It may be supposed that higher serum FFA concentration in obese facilitates fat metabolism during exercise. Indeed, Goodpaster et al., 2002 showed that during moderate exercise, obese sedentary men had increased rates of fatty-acids oxidation from nonplasma sources and reduced rate of carbohydrate oxidation, particularly muscle glycogen, in comparison to lean sedentary men. This observation could support our finding - the low increase of lactate concentration in blood during exercise and higher lactate threshold in obese than in normal-weight women. The higher lactate thresholds in obese women were also previously shown by Ardevol et al., 1998.

The limitation of our study is rare (in 3 minutes intervals) determination of blood lactate concentration decreasing the accuracy of threshold estimation. In consequence we may suppose that lactate thresholds values are somehow overestimated. However this error is similar for both obese and normal weight women. Thus further studies are necessary to estimate lactate threshold with higher precision in obese.

It is worth to stress that the majority of performed studies concerning the influence of weight reduction on ventilatory parameters, and on ventilatory threshold (Colak and Ozcelik, 2004; Ozcelic et al., 2006; Salvadori et al., 1992; 1993; 1999; Sartorio et al., 2003) do not provide information about lactate concentration and lactate threshold during physical exercise before and after weight reduction therapy. The published studies concern mostly healthy individuals, athletes, or people suffering from diabetes t.2 and coronary artery diseases (Belli et al., 2007; Omija et al., 2004). According to the best of our knowledge the relationship between threshold values measured by ventilatory parameters and lactate concentration was not studied in obese.

CONCLUSION

The results concluded that; 1. The higher lactate threshold noted in obese women may be related to the increased fatty acid usage in metabolism. 2. Both in obese and normal weight women lactate threshold appears at higher oxygen consumption than ventilatory threshold. 3. The obtained (12%) weight reduction, without weight normalisation was insufficient to cause significant changes of lactate and ventilatory thresholds in obese women.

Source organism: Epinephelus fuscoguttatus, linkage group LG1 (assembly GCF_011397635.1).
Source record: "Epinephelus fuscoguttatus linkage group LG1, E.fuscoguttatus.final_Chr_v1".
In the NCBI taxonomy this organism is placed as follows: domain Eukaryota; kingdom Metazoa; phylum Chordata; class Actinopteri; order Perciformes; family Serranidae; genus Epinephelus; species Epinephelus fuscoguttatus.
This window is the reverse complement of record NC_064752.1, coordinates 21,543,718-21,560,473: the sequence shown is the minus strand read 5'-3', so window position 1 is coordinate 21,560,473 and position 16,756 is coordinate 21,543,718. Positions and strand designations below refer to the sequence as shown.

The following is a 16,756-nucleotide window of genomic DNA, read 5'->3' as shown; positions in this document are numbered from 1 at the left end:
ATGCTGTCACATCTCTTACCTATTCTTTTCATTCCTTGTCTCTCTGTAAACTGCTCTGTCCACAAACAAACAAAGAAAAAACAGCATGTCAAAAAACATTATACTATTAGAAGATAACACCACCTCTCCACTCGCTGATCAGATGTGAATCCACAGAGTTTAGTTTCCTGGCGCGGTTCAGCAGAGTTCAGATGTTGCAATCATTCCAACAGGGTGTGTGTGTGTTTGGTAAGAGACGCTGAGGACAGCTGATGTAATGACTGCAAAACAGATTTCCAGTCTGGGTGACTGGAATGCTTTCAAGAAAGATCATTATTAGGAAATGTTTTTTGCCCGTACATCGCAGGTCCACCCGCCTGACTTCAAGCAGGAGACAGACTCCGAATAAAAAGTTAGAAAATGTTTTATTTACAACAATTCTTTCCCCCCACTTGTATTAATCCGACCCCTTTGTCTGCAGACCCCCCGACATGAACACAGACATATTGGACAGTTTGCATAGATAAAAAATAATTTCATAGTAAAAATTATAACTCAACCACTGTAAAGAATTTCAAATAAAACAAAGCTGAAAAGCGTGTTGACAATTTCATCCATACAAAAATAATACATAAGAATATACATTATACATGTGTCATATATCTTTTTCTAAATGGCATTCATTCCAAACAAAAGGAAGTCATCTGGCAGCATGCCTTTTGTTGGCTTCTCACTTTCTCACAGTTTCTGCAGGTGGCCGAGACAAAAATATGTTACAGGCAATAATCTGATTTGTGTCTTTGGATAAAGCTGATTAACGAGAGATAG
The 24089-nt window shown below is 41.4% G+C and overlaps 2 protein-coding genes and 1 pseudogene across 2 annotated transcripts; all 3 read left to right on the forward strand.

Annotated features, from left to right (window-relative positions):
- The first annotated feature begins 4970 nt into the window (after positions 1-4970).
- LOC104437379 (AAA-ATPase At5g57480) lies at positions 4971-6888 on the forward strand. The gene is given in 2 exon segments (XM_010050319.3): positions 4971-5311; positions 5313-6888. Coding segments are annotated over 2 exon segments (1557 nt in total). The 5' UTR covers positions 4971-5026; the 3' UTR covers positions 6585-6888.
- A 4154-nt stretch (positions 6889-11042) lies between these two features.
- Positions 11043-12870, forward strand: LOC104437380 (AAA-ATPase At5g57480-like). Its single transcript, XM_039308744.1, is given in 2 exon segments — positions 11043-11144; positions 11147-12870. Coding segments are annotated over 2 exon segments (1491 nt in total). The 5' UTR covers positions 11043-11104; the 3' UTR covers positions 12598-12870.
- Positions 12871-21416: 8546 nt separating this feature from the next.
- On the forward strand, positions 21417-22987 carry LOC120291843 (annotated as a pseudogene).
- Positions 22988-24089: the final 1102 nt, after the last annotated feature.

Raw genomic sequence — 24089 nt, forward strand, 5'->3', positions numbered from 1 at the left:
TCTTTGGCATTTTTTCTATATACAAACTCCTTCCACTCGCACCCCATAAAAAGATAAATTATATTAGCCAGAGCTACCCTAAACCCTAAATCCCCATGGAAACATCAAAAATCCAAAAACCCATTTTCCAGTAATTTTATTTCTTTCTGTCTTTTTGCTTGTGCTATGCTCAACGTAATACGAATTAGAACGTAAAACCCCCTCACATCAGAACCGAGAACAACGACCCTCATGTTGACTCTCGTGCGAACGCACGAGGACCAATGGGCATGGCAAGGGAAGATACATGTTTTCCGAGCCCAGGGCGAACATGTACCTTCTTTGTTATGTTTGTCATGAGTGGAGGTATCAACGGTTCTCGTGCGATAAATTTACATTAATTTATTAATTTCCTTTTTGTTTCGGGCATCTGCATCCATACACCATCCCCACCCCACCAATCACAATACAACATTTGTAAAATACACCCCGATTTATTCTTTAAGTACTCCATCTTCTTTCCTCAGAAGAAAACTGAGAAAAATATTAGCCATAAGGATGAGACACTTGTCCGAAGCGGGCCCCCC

AUTHOR BIOGRAPHY

Journal of Sports Science and Medicine Agnieszka Zak-Golab
Employment: Researcher in the Department of Pathophysiology.
Degree: PhD
Research interests: Pathogenesis and treatment of obesity.
E-mail: agzak@poczta.onet.pl
 

Journal of Sports Science and Medicine Barbara Zahorska-Markiewicz
Employment: Obesity Management Clinic “Waga”, Katowice, Poland
Degree: MD, PhD
Research interests: The regulation of food intake and treatment of obesity, serum concentrations of the cytokines in obesity, role of the sympathetic nervous system in the metabolism and energy balance.
E-mail: bmarkiewicz@slam.katowice.pl
 

Journal of Sports Science and Medicine Józef Langfort
Employment: Department of Physiology, Academy of Physical Education, Katowice, PolandDepartment of Experimental Pharmacology, Polish Academy, of Science, Warsaw, Poland
Degree: PhD
Research interests: Exercise physiology, Neurotransmiters, Antyoxidant.
E-mail: langfort@cmdik.pan.pl
 

Journal of Sports Science and Medicine Piotr Kocelak
Employment: Researcher in Weight Management and Health Promotion Unit of the Department of Pathophysiology
Degree: PhD
Research interests: Pathogenesis and treatment of obesity.
E-mail: pkocelak@sum.edu.pl
 

Journal of Sports Science and Medicine Michal Holecki
Employment: Assistant professor of the Department of Internal Medicine and Metabolic Diseases.
Degree: MD, PhD
Research interests: Clinical nephrology, pathophysiology, internal medicine and osteoarthrology.
E-mail: holomed@poczta.onet.pl
 

Journal of Sports Science and Medicine Katarzyna Mizia-Stec
Employment: Assoc. Professor; Department of Cardiology, Medical University of Silesia Degree: MD, PhD
Degree: MD, PhD
Research interests: Atherosclerosis, endothelial function, aortic valve disease, obesity.
E-mail: kmizia@op.pl
 

Journal of Sports Science and Medicine Magdalena Olszanecka-Glinianowicz
Employment: Head of the Health Promotion and Obesity Management Unit of Department of Pathophysiology
Degree: MD, PhD
Research interests: Obesity, hypertension, diabetes, metabolic syndrome, insulin resistance and cytokines.
E-mail: magols@esculap.pl
 

Journal of Sports Science and Medicine Jerzy Chudek
Employment: Head and chair of the department of Pathophysiology
Degree: MD, PhD
Research interests: Clinical nephrology, hypertension, transplantology and genetics of parathyroid and kidney tumors.
E-mail: chj@poczta.fm